I was offered a copy of this book by Penguin Random House in exchange for an honest review.

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LibraryThing member muddyboy
The focal point of this novel is the death and funeral of a Jewish woman mathematician (Russian immigrant) who became one of the leaders in her field. The book is told through the eyes of her son. The central theme is that she discovered the solutions to some mathematical problems that have
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mystified her peers who have swooped into town both to pay her homage but also to search for her secrets. A sub theme is that because she is a woman she was cheated out of awards and credit for her work. Nicely written and thought provoking.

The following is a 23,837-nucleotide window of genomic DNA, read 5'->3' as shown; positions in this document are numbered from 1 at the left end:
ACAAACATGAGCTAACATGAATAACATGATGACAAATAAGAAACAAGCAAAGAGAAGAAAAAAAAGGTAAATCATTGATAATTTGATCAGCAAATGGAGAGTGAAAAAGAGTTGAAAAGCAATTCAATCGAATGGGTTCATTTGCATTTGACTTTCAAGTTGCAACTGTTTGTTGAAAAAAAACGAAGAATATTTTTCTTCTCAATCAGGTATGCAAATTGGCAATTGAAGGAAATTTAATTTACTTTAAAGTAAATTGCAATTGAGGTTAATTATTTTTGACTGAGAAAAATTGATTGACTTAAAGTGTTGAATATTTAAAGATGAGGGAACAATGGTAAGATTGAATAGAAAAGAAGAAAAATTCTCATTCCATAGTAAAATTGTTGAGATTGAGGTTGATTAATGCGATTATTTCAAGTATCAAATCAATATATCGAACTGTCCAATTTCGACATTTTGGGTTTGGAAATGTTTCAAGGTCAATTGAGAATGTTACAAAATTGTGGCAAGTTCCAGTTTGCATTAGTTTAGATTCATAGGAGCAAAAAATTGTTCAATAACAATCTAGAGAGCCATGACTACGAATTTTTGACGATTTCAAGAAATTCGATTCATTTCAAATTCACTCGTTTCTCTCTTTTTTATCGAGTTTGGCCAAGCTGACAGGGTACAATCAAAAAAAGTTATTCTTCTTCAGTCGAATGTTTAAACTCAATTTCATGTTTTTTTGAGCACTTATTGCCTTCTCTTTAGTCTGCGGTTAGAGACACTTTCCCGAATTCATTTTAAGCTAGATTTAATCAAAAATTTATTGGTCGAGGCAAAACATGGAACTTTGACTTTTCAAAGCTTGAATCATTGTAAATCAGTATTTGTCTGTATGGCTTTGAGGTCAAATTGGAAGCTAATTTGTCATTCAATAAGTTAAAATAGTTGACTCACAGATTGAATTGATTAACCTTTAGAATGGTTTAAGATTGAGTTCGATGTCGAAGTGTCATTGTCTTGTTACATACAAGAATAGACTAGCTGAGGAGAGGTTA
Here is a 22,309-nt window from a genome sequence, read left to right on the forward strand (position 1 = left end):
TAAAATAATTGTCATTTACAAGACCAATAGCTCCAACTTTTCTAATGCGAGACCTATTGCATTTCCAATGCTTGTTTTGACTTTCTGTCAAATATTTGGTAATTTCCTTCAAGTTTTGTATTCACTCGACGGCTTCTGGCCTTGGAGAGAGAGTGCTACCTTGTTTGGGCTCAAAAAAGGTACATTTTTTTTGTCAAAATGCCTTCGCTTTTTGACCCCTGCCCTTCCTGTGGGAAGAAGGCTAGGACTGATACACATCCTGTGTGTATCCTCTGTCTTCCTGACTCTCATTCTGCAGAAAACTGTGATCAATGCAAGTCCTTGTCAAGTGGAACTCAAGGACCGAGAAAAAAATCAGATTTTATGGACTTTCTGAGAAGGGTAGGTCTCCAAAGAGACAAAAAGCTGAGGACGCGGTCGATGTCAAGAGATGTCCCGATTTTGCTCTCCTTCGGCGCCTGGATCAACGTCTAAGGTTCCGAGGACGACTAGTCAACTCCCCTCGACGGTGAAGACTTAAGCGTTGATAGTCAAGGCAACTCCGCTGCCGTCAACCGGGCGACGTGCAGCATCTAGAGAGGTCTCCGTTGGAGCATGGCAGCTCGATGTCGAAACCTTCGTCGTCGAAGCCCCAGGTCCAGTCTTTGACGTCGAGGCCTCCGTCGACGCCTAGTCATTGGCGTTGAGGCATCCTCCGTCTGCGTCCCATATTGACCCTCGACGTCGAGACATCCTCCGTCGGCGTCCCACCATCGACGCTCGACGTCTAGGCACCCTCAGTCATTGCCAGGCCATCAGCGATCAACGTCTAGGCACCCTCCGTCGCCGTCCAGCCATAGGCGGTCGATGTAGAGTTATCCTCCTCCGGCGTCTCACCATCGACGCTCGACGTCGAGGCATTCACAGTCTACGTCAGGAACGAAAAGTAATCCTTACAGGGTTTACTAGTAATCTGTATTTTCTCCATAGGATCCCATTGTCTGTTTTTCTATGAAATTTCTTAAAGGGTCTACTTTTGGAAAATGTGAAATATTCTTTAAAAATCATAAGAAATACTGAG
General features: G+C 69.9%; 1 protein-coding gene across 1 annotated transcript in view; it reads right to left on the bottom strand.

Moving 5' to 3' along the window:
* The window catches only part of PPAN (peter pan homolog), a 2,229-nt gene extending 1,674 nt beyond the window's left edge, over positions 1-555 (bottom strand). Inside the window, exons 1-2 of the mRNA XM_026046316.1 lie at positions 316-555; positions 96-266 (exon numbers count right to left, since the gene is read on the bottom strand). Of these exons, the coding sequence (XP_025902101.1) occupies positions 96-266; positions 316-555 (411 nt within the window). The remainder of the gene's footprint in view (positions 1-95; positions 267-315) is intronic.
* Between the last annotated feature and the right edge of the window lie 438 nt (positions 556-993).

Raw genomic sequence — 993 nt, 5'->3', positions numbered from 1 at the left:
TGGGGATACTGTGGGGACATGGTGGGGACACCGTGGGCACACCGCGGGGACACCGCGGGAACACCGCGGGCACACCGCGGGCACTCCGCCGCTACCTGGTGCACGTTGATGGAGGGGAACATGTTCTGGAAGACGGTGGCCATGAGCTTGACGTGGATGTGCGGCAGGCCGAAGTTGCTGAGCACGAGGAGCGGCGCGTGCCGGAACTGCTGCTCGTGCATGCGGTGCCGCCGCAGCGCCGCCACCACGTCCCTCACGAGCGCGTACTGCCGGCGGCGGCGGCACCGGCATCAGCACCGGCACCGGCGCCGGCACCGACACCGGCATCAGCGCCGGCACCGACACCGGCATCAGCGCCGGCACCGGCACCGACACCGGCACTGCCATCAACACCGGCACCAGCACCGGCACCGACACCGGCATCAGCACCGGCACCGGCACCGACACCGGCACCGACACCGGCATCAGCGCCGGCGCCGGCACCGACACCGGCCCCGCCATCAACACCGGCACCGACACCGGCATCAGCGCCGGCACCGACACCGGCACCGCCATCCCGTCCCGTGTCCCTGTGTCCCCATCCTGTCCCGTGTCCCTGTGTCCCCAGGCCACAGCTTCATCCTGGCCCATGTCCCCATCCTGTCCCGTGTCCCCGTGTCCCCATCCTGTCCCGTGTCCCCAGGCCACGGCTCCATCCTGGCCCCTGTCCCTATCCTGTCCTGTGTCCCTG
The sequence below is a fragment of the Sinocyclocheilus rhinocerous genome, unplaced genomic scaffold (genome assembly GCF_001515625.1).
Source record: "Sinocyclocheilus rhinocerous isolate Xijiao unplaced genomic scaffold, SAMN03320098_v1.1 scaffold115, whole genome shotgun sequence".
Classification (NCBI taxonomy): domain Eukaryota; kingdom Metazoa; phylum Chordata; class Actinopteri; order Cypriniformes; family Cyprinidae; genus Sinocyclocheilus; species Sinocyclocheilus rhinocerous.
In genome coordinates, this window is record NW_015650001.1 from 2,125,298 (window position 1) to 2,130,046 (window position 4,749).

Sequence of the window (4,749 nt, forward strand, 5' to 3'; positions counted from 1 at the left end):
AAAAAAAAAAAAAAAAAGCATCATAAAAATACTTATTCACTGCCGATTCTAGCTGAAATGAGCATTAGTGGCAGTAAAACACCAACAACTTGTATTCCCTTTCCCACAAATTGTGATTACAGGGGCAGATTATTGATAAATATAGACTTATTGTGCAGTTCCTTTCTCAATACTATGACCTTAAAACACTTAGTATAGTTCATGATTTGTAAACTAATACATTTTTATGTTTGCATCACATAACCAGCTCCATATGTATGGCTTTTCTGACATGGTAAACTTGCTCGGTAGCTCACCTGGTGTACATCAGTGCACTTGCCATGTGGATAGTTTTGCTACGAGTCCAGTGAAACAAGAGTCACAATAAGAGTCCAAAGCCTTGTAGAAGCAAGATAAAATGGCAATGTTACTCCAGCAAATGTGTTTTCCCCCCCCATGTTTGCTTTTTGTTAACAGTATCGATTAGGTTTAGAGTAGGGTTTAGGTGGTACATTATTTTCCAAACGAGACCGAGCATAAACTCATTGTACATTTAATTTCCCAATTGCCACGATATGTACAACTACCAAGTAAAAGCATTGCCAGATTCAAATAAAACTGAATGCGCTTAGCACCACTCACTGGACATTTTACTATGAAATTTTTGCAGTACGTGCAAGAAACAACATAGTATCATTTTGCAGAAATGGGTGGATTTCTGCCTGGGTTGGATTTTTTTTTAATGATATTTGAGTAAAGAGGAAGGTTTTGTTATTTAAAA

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LibraryThing member Richj
A well written novel about the funeral rites of a world-famous female mathematician who escaped the gulag to almost (or more) solving mathematics hardest problem. Mathematicians from all over gather for the seven day shiva (or for their own interests) as do her family, expected or not. Narrated by
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her son who knows what mathematicians and his Polish family are like. There are a lot of sides to this novel. The humor is always broadly or subtly there as is the caring, the personal struggles, the interest of mathematics (the best hidden theme) and world history. Broadly accessible. The more math you know, the more you will enjoy this. A great first novel, hope there are more.
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LibraryThing member Cherylk
This is not my typical style of reading but every once in a while I do like to branch out and try no books and I love checking out new authors.